The SEC Acts on Short-and-Distort Petition

On February 25, 2022, the Securities and Exchange Commission proposed rules to enhance the transparency of short positions in equity securities.  One proposal would require confidential, monthly reporting of short sellers’ individual positions, which would then be aggregated by security and disclosed to the public.  A second proposal would establish a new buy-to-cover order-marking requirement for broker-dealers.

In its proposing release, the SEC explained that the purpose of these rules is to deter manipulative short selling campaigns:

In determining  the  proposed  reporting  requirements  under  Proposed Rule  13f-2  and  Proposed Form  SHO, the  Commission  is  mindful  of  concerns  that  certain  short  selling  activity  can  be carried  out pursuant  to  potentially  abusive or  manipulative schemes.   For  instance,  market  manipulators may  seek  to spread false  information about  an  issuer  whose  stock  they  sold short  in  order  to profit  from  a  resulting decline in  the stock’s  price.  The  Commission has  previously  noted various  other  forms  of  manipulation that  can  be advanced  by  short  sellers  to  illegally  manipulate  stock  prices,  such  as  “bear  raids.”  As discussed below, greater  transparency  into  the activities of  Managers holding  large  short  positions  in a security could  help regulators’  oversight  of  short  selling  and deter  these  and other  types  of  manipulative short  selling  campaigns  potentially  by  alerting  regulators  to  suspicious  activity.

The SEC’s commitment to deterring “short and distort” activity comes two years after I and Professor John C. Coffee, Jr. drafted and, with 10 other securities law experts, signed a rulemaking petition that asked the SEC to improve disclosure around short-selling campaigns.  Our petition urged the SEC to impose a duty to update promptly a voluntary short-position disclosure that no longer reflected current holdings or trading intention, and to clarify that rapidly closing a short position after publishing (or commissioning) a report, without having specifically disclosed an intent to do so, could constitute fraudulent scalping in violation of Rule 10b-5.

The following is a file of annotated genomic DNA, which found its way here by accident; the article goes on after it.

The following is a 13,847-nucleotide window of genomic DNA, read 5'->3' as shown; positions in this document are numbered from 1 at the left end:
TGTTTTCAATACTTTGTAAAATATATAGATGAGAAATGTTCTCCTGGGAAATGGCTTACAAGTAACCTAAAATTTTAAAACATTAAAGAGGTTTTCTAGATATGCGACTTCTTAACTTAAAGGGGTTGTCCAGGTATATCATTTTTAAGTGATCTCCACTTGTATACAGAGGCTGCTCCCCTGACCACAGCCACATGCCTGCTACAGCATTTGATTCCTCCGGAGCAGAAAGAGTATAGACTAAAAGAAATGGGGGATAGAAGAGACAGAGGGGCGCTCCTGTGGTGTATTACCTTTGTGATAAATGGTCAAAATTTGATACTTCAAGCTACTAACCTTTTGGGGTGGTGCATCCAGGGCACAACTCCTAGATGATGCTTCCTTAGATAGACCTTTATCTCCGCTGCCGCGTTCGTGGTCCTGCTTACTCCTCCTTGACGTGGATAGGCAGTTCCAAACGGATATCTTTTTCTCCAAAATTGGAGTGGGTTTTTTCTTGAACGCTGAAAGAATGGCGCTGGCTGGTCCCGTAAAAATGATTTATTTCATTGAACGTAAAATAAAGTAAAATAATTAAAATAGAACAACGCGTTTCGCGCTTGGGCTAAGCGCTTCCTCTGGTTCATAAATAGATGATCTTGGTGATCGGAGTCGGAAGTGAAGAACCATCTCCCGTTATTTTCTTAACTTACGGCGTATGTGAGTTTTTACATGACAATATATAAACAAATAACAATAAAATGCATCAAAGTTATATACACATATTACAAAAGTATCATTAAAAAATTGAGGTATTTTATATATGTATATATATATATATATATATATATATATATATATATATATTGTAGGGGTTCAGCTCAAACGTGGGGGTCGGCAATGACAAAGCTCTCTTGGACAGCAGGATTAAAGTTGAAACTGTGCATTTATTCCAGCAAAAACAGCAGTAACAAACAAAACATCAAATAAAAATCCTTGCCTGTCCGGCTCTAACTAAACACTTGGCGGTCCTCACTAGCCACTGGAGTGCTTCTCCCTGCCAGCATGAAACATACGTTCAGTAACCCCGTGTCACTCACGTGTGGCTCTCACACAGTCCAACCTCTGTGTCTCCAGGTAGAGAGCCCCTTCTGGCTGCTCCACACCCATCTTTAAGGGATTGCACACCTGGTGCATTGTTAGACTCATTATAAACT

The SEC’s proposals directly respond to our petition by empowering enforcement staff with the tools to identify manipulative short selling and clarifying, as we requested, that short sellers will be held accountable for deceptive trading practices of the kind identified in our petition.  In the SEC’s words:

Some  market  participants and  academics have raised  concerns  that  short  selling  may  in  some instances offer  the potential  for  stock  price manipulation, including  “short  and distort”  campaigns.  In “short  and  distort” strategies,  which  are illegal,  the goal  of  manipulators  is  to  first  short  a  stock  and  then engage  in a  campaign to spread  unverified bad  news  about  the  stock  with the  objective  of  panicking  other investors  into  selling  their  stock  in order  to  drive  the  price  down.  If  a  “short  and distort”  campaign  is suspected, then detecting  this  behavior  via  the  activity  and positions  data  in  Proposed  Form  SHO would be easier  than  it  would  be using  current  data.  . . . Consequently, if  “short  and distort”  type  behavior  were  to be suspected, then  the  Commission  would be  more  likely  to  identify  individuals  with  large  short positions and could  thus  quickly  focus  any  inquiries  on entities  in an economic  position  to potentially  profit  from manipulation.  Then  regulators  could match  buy  to cover  trading  on individual  days  to  statements or  other actions  of  the  investor  which may  indicate  that  the  investor  was  engaging  in such behavior.